Iran: Fifth Round of Strikes by Truck Drivers
By Staff Writer
U.S. sanctions have increased business costs, which has provoked Iranian truckers to begin another nationwide strike. While the regime claims there is a popular base that opposes U.S. President Trump and stands against the sanctions, the Iranian truck-drivers are not blaming Trump. They protest by parking their vehicles on highways or in parking lots to show solidarity.
International labor federations have shown their support, like the International Trade Union Confederation (ITUC, with 27 million members), the Trades Union Congress (TUS), Labor Start (Switzerland), Industrial Global Union (Switzerland), Industrial Workers of the World (IWW- England), Labor Unions of Italy, CGIL, CISL, UIL, and the United Road Transport Union (URTU- England).
The nationwide strike of the heavy vehicles and other truck-drivers has intensified in across Iran, despite the Iranian regime's suppressive measures — including harassment, arrests, and the executions announced by the Prosecutor-General Mohammad Jafar Montazeri.
The fifth series of strikes began on Saturday, December 21st, 2018t. Truckers plan to be on strike until December 31st.
Striking Iranian truck drivers posted video clips online showing trucks on strike in huge numbers of cities, and the indications are that other cities will join the strike in the upcoming days. The protests target corruption in law enforcement, high fuel and spare parts prices, low income, poor road conditions, and zero insurance coverage.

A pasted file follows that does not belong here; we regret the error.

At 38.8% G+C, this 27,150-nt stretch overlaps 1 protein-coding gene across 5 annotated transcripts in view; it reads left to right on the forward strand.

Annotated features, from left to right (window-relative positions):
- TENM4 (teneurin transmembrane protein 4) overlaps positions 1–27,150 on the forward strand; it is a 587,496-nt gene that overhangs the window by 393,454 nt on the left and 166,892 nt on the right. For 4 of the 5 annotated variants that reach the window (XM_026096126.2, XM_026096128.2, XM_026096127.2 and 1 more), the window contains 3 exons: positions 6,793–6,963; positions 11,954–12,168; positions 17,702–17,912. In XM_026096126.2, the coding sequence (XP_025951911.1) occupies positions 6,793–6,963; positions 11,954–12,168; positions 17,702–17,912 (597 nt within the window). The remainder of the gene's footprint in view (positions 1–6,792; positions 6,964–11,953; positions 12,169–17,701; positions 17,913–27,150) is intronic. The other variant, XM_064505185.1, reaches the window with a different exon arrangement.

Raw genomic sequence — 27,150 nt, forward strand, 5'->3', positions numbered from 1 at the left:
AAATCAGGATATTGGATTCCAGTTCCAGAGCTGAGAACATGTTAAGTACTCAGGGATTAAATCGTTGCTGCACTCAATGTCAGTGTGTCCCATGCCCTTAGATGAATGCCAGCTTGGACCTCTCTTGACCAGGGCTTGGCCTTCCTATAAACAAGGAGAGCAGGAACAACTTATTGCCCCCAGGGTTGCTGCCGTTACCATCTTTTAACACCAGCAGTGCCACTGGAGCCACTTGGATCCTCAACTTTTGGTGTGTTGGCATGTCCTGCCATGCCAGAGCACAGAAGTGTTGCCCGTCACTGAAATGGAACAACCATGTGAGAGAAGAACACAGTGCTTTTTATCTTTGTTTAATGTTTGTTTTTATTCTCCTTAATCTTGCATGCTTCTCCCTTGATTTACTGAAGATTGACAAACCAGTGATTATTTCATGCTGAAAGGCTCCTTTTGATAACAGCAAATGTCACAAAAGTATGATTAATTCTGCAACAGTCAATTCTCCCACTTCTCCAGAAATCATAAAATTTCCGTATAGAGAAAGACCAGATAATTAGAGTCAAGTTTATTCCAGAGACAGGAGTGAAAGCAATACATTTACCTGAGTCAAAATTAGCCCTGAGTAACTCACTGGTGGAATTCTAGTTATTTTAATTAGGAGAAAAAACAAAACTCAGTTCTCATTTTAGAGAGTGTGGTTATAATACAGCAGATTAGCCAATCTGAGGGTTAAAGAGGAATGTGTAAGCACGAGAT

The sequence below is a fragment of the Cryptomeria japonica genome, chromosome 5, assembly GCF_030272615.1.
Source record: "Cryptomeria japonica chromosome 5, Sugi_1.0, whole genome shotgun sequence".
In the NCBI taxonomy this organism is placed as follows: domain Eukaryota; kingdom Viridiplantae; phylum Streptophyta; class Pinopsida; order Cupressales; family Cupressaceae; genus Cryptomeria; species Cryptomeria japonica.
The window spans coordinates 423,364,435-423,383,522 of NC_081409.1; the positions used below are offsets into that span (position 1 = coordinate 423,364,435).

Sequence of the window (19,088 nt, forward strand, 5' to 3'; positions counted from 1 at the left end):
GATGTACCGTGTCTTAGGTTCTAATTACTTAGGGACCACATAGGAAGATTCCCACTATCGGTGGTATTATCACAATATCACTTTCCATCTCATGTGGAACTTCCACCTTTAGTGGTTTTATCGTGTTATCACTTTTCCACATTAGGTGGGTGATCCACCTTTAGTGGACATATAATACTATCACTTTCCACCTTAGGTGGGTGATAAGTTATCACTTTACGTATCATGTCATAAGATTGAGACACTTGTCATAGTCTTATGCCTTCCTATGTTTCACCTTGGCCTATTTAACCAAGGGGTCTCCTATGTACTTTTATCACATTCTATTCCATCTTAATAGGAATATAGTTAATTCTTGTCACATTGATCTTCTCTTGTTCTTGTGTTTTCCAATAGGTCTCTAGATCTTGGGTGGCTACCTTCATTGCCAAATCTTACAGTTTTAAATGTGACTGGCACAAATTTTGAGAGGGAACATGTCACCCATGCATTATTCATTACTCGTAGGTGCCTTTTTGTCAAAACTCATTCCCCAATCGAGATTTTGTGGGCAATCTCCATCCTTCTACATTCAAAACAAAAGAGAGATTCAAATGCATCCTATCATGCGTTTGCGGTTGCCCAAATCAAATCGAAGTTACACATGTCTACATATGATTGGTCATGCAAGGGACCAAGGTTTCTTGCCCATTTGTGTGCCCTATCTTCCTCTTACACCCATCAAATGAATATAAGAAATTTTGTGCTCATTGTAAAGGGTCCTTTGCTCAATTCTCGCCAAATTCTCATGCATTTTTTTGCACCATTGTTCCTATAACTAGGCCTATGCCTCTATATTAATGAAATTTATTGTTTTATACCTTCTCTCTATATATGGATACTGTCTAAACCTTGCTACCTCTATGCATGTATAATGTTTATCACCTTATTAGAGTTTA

The regime's Transportation Organization is blamed for many of these conditions, but the tax department has also imposed new taxes, in addition to commissions and charges imposed on drivers by various government departments.
According to Iran News Wire, truck drivers began a wave of organized, nationwide strikes last September, with truck drivers in 112 cities across Iran.
Iranian authorities have not responded to the needs of the striking truck drivers. During the last four rounds of strikes, they attempted to intimidate the truckers and force them to return to work, but those efforts were ineffective.
However, the outspoken Haft Tappeh labor representative, Esmaeil Bakhshi, was detained on November 18th on the fourteenth day of the sugarcane workers’ strike and was released on December 12th on bail. Bakhshi is known for his passionate speeches during the workers’ weeks-long strike actions, but since his release, he has been absent from workers' strikes and other labor activities. A source claimed, “He was beaten until he was on the verge of death.” Bakhshi's family said that he was tortured in detention and was now suffering from severe physical and psychological problems.